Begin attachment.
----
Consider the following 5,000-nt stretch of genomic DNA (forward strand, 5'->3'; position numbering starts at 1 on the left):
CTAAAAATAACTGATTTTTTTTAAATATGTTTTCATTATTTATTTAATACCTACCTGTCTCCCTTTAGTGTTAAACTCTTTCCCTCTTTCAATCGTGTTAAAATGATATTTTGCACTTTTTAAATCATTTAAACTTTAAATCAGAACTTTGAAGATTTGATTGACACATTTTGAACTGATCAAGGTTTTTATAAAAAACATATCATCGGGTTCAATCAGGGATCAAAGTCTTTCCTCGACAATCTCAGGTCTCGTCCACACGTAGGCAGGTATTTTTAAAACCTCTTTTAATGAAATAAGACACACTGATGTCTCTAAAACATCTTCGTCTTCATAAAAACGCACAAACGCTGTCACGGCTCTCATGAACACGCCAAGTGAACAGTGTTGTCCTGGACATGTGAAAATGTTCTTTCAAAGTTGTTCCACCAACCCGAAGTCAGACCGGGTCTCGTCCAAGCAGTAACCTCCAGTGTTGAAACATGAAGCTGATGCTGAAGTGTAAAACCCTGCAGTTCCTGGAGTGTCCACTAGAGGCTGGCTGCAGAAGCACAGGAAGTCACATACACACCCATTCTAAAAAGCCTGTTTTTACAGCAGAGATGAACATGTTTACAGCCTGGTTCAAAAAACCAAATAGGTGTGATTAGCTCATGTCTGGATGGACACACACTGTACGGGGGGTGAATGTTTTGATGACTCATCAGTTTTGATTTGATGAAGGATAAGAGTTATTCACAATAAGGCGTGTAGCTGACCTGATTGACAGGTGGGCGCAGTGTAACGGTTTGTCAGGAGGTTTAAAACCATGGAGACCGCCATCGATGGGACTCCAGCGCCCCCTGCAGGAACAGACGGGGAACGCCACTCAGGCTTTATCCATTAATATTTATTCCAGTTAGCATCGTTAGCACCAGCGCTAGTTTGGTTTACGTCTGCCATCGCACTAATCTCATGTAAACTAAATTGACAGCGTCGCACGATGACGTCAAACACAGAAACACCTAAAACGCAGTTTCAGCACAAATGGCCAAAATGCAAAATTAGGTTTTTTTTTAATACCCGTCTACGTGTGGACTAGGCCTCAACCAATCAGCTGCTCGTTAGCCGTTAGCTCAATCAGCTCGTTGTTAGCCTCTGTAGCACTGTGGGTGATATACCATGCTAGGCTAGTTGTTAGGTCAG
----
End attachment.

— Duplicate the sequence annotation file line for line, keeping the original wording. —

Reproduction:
Consider the following 5,000-nt stretch of genomic DNA (forward strand, 5'->3'; position numbering starts at 1 on the left):
CTAAAAATAACTGATTTTTTTTAAATATGTTTTCATTATTTATTTAATACCTACCTGTCTCCCTTTAGTGTTAAACTCTTTCCCTCTTTCAATCGTGTTAAAATGATATTTTGCACTTTTTAAATCATTTAAACTTTAAATCAGAACTTTGAAGATTTGATTGACACATTTTGAACTGATCAAGGTTTTTATAAAAAACATATCATCGGGTTCAATCAGGGATCAAAGTCTTTCCTCGACAATCTCAGGTCTCGTCCACACGTAGGCAGGTATTTTTAAAACCTCTTTTAATGAAATAAGACACACTGATGTCTCTAAAACATCTTCGTCTTCATAAAAACGCACAAACGCTGTCACGGCTCTCATGAACACGCCAAGTGAACAGTGTTGTCCTGGACATGTGAAAATGTTCTTTCAAAGTTGTTCCACCAACCCGAAGTCAGACCGGGTCTCGTCCAAGCAGTAACCTCCAGTGTTGAAACATGAAGCTGATGCTGAAGTGTAAAACCCTGCAGTTCCTGGAGTGTCCACTAGAGGCTGGCTGCAGAAGCACAGGAAGTCACATACACACCCATTCTAAAAAGCCTGTTTTTACAGCAGAGATGAACATGTTTACAGCCTGGTTCAAAAAACCAAATAGGTGTGATTAGCTCATGTCTGGATGGACACACACTGTACGGGGGGTGAATGTTTTGATGACTCATCAGTTTTGATTTGATGAAGGATAAGAGTTATTCACAATAAGGCGTGTAGCTGACCTGATTGACAGGTGGGCGCAGTGTAACGGTTTGTCAGGAGGTTTAAAACCATGGAGACCGCCATCGATGGGACTCCAGCGCCCCCTGCAGGAACAGACGGGGAACGCCACTCAGGCTTTATCCATTAATATTTATTCCAGTTAGCATCGTTAGCACCAGCGCTAGTTTGGTTTACGTCTGCCATCGCACTAATCTCATGTAAACTAAATTGACAGCGTCGCACGATGACGTCAAACACAGAAACACCTAAAACGCAGTTTCAGCACAAATGGCCAAAATGCAAAATTAGGTTTTTTTTTAATACCCGTCTACGTGTGGACTAGGCCTCAACCAATCAGCTGCTCGTTAGCCGTTAGCTCAATCAGCTCGTTGTTAGCCTCTGTAGCACTGTGGGTGATATACCATGCTAGGCTAGTTGTTAGGTCAG